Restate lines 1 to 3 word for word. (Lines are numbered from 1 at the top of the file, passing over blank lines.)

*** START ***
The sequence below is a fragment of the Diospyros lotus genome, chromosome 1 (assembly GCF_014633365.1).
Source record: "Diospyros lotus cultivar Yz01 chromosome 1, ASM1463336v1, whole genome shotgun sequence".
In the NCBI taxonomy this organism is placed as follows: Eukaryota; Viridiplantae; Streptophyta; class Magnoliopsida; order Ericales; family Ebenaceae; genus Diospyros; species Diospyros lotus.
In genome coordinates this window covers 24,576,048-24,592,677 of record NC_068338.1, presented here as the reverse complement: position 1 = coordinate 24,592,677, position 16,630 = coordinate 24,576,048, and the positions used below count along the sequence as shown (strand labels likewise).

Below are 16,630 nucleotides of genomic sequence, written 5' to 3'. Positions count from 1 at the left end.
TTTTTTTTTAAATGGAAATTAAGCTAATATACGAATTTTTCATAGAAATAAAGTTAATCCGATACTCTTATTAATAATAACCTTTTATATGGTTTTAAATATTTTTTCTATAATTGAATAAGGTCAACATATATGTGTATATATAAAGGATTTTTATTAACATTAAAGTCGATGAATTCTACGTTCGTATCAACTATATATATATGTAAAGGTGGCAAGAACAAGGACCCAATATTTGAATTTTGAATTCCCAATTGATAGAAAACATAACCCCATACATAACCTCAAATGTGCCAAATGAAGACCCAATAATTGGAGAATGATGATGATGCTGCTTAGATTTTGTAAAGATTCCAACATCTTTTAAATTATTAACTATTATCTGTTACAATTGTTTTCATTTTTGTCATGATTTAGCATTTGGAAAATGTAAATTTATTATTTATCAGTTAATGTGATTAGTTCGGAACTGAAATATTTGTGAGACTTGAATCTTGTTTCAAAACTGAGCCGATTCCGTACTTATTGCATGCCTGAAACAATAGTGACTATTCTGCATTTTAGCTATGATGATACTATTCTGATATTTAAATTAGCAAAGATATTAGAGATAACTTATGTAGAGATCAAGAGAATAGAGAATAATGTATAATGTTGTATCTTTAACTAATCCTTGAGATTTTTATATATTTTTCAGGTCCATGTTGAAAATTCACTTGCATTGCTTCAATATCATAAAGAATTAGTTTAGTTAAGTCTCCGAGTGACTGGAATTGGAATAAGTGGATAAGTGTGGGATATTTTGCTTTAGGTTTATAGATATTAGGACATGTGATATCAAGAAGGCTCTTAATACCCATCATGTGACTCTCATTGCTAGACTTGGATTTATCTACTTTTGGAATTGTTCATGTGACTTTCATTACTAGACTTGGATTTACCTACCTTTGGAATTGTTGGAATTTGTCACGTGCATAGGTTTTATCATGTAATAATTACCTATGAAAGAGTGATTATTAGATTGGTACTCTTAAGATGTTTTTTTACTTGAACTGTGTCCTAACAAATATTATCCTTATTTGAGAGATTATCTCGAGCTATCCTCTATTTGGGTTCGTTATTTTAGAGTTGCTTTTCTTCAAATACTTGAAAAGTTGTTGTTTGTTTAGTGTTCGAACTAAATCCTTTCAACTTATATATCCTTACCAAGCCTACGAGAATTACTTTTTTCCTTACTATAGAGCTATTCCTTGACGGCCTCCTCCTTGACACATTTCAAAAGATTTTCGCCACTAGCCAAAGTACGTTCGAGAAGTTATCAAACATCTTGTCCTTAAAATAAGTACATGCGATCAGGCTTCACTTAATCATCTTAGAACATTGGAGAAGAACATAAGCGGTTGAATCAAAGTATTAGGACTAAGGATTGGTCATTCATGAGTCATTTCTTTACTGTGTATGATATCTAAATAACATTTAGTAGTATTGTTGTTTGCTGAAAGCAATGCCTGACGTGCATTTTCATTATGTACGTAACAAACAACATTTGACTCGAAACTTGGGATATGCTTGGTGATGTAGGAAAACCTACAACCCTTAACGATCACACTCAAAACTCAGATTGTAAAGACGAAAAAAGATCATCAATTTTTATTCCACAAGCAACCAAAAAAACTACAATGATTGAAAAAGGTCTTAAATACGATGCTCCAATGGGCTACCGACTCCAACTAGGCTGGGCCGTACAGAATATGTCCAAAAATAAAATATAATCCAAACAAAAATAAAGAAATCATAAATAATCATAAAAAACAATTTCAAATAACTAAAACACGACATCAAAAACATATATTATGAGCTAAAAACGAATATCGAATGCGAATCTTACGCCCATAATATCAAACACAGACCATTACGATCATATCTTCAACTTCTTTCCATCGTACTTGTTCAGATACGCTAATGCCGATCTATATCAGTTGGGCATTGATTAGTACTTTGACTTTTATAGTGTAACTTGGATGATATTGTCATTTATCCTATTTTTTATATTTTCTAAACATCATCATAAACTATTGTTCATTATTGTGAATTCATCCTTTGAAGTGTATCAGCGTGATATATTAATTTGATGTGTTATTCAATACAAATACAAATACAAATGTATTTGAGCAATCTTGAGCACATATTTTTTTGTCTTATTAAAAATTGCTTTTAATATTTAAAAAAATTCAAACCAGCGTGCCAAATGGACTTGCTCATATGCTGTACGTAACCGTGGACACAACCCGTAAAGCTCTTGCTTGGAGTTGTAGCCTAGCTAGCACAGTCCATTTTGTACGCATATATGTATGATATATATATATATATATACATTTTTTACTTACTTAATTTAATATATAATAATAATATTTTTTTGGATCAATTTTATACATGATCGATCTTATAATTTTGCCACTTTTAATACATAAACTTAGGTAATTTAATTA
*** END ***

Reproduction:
The sequence below is a fragment of the Diospyros lotus genome, chromosome 1 (assembly GCF_014633365.1).
Source record: "Diospyros lotus cultivar Yz01 chromosome 1, ASM1463336v1, whole genome shotgun sequence".
In the NCBI taxonomy this organism is placed as follows: Eukaryota; Viridiplantae; Streptophyta; class Magnoliopsida; order Ericales; family Ebenaceae; genus Diospyros; species Diospyros lotus.